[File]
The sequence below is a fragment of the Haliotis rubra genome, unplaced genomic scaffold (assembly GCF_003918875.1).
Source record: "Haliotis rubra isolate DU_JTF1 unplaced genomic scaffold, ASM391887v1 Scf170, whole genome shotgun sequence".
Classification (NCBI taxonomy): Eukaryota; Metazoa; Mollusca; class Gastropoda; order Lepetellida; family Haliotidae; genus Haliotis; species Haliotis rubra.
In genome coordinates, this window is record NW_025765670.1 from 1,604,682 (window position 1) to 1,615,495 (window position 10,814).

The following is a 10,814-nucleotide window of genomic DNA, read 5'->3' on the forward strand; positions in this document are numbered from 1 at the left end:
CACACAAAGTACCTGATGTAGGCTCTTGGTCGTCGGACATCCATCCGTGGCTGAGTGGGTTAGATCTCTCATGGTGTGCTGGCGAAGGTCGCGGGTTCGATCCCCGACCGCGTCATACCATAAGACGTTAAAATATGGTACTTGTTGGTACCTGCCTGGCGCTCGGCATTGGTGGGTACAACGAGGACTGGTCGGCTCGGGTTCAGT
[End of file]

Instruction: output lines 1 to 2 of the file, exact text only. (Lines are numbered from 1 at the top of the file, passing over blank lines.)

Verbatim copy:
The sequence below is a fragment of the Haliotis rubra genome, unplaced genomic scaffold (assembly GCF_003918875.1).
Source record: "Haliotis rubra isolate DU_JTF1 unplaced genomic scaffold, ASM391887v1 Scf170, whole genome shotgun sequence".